Archive

The posthumous investigation of Bacon’s studio confirmed the extent to which he used and manipulated photographic imagery. This practice was already known from montages recorded in 1950 by the critic Sam Hunter. Often united by a theme of violence, the material ranges between images of conflict, big game, athletes, film stills and works of art.

An important revelation that followed the artist’s death was the discovery of lists of potential subjects and preparatory drawings, which Bacon had denied making. Throughout his life, he asserted the spontaneous nature of his work, but these materials reveal that chance was underpinned by planning.

Photography offered Bacon a dictionary of poses. Though he most frequently referred to Eadweard Muybridge’s (1830-1904) survey of human and animal locomotion, images of which he combined with the figures of Michelangelo, he remained alert to photographs of the body in a variety of positions.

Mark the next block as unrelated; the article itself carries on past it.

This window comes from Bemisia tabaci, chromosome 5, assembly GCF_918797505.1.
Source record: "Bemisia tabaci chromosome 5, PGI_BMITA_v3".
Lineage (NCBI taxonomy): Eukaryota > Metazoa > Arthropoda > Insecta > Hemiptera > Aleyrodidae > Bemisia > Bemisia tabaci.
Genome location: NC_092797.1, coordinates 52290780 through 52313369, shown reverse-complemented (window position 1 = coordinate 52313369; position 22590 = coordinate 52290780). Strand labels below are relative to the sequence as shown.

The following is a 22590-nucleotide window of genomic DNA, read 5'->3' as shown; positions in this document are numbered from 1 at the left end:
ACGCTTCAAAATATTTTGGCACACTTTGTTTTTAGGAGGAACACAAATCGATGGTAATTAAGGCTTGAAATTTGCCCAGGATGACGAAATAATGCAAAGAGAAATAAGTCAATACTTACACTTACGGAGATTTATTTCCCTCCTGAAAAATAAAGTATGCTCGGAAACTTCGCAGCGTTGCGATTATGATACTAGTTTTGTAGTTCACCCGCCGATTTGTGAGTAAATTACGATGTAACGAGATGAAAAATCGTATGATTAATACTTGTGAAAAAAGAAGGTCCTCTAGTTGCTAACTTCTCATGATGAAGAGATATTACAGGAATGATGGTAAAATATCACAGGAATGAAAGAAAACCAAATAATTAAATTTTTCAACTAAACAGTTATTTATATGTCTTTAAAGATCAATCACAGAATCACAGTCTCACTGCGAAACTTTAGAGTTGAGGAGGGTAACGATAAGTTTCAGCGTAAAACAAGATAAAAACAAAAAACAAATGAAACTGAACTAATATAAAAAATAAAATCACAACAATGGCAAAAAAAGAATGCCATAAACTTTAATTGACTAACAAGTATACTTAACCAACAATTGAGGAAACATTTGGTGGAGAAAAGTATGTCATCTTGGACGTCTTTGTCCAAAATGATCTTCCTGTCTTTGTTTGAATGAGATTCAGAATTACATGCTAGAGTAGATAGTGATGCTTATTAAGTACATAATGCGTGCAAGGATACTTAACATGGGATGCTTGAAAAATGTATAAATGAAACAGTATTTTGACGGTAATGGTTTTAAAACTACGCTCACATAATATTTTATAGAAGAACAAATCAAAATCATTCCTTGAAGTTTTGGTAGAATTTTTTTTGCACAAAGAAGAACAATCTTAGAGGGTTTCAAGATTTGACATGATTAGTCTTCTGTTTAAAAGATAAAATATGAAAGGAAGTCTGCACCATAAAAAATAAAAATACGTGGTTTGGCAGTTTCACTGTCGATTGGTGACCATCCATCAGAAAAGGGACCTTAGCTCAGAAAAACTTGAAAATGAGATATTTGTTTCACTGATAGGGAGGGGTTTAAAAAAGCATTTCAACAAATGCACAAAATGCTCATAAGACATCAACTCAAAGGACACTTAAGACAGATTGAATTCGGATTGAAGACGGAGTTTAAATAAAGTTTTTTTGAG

A further extension of Bacon’s preparatory practices can be seen in his commissioning of photographs of his circle of friends from the photographer John Deakin (1912-1972). The results – together with self-portraits, photo booth strips, and his own photographs – became important prompts in his shift from generic representations of the human body to portrayals of specific individuals.

 

A matrix of images

Bacon’s use of photographic sources has been known since 1950 when the critic Sam Hunter took three photographs of material he had selected from a table in Bacon’s studio in Cromwell Place, South Kensington. Hunter observed that the diverse imagery was linked by violence, and this fascination continued throughout Bacon’s life. Images of Nazis and the North African wars of the 1950s were prominent in his large collection of sources. Films stills and reproductions of works of art, including Bacon’s own, were also common. The dismantling of Bacon’s later studio, nearby at Reece Mews, after his death confirmed that the amassing of photographic material had remained an obsession. While some images were used to generate paintings, he also seems to have collected such an archive for its own sake.

 

The mediated image